If you observe that this is exactly what is happening to you minutes before a speech, do a couple of stretches to loosen and relax your body. It’s better to warm up before every speech as it helps to increase the functional potential of the body as a whole. Not only that, it increases muscle efficiency, improves reaction time and your movements.

Here are some exercises to loosen up your body before show time:


  1. Neck and shoulder rolls – This helps relieve upper body muscle tension and pressure as the rolls focus on rotating the head and shoulders, loosening the muscle. Stress and anxiety can make us rigid within this area which can make you feel agitated, especially when standing.
  2. Arm stretches – We often use this part of our muscles during a speech or presentation through our hand gestures and movements. Stretching these muscles can reduce arm fatigue, loosen you up and improve your body language range.
  3. Waist twists – Place your hands on your hips and rotate your waist in a circular motion. This exercise focuses on loosening the abdominal and lower back regions which is essential as it can cause discomfort and pain, further amplifying any anxieties you may experience.

Stay hydrated

Ever felt parched seconds before speaking? And then coming up on stage sounding raspy and scratchy in front of the audience? This happens because the adrenaline from stage fright causes your mouth to feel dried out.

To prevent all that, it’s essential we stay adequately hydrated before a speech. A sip of water will do the trick. However, do drink in moderation so that you won’t need to go to the bathroom constantly.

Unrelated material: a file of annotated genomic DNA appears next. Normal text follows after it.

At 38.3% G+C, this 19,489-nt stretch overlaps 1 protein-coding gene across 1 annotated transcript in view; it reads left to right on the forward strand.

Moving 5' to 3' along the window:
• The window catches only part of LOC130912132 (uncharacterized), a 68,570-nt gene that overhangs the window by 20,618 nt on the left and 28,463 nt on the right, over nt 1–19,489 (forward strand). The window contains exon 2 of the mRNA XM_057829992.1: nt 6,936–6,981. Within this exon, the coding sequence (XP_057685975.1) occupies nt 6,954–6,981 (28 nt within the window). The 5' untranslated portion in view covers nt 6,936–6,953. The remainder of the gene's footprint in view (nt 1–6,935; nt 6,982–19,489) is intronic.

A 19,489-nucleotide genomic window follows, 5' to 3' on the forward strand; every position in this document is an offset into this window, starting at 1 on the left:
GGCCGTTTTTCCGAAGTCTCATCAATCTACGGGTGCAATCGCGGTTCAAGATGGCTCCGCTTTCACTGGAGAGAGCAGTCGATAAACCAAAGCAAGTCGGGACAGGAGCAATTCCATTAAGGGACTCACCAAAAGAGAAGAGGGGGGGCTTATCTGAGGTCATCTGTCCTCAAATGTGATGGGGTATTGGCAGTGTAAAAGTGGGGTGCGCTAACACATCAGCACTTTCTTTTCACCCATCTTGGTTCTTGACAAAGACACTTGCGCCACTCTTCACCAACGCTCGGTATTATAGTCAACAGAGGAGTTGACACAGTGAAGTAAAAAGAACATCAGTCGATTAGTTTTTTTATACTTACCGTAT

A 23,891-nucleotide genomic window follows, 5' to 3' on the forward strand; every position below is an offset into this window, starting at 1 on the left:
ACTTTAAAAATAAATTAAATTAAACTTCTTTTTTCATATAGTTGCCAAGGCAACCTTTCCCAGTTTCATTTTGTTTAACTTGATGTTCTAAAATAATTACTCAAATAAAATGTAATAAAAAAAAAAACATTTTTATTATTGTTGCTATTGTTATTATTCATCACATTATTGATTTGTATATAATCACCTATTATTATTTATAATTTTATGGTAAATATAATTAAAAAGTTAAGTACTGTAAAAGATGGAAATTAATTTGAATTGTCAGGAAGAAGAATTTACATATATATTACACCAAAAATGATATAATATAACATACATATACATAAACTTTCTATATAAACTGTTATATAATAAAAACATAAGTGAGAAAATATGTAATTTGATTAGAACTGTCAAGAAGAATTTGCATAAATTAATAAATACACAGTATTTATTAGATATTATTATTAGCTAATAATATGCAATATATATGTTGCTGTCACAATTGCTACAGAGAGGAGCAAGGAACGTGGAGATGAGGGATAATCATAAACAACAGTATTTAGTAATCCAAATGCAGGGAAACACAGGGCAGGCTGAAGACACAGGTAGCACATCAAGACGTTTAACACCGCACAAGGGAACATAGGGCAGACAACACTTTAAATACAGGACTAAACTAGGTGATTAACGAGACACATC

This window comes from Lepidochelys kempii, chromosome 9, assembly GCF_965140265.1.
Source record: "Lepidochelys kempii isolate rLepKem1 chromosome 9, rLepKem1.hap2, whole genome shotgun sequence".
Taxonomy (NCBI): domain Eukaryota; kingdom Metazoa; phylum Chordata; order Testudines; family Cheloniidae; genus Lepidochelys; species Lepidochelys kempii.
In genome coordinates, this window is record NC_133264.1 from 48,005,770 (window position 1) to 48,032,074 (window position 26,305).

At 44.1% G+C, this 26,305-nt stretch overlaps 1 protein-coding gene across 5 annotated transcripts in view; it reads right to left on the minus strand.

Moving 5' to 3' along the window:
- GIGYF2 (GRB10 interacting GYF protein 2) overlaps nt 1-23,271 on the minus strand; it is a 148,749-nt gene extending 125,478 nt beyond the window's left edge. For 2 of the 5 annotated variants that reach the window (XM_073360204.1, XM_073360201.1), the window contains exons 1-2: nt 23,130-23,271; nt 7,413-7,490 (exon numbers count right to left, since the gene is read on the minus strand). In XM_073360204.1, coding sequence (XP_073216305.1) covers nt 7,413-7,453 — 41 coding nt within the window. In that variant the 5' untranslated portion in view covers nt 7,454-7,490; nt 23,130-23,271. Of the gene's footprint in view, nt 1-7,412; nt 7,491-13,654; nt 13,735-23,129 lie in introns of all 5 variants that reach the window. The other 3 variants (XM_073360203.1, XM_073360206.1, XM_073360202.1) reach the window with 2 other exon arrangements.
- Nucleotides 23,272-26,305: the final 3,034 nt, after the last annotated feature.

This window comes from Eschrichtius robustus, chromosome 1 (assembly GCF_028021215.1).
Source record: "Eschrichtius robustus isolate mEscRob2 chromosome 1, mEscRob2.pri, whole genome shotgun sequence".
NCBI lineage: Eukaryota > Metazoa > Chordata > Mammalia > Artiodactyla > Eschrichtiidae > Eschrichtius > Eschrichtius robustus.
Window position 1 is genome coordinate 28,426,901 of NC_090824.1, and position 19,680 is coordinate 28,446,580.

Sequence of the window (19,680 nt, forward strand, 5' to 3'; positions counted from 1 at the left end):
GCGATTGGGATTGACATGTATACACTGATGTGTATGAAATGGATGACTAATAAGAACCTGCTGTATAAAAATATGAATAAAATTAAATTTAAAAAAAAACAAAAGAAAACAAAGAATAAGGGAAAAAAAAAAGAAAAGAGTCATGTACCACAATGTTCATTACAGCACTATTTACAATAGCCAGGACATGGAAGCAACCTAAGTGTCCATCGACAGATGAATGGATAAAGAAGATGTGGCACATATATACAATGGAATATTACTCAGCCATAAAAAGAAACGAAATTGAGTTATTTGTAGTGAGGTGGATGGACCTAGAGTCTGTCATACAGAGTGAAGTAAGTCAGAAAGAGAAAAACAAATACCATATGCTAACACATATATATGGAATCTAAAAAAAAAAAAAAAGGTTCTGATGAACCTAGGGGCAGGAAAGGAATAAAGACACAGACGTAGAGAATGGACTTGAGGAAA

Try to avoid sugary beverages and caffeine, since it’s a diuretic – meaning you’ll feel thirstier. It will also amplify your anxiety which prevents you from speaking smoothly.


Meditation is well-known as a powerful tool to calm the mind. ABC’s Dan Harris, co-anchor of Nightline and Good Morning America weekend and author of the book titled10% Happier , recommends that meditation can help individuals to feel significantly calmer, faster.

Meditation is like a workout for your mind. It gives you the strength and focus to filter out the negativity and distractions with words of encouragement, confidence and strength.

Mindfulness meditation, in particular, is a popular method to calm yourself before going up on the big stage. The practice involves sitting comfortably, focusing on your breathing and then bringing your mind’s attention to the present without drifting into concerns about the past or future – which likely includes floundering on stage.

Here’s a nice example of guided meditation before public speaking:

2. Focus on your goal

One thing people with a fear of public speaking have in common is focusing too much on themselves and the possibility of failure.

Do I look funny? What if I can’t remember what to say? Do I look stupid? Will people listen to me? Does anyone care about what I’m talking about?’

Instead of thinking this way, shift your attention to your one true purpose – contributing something of value to your audience.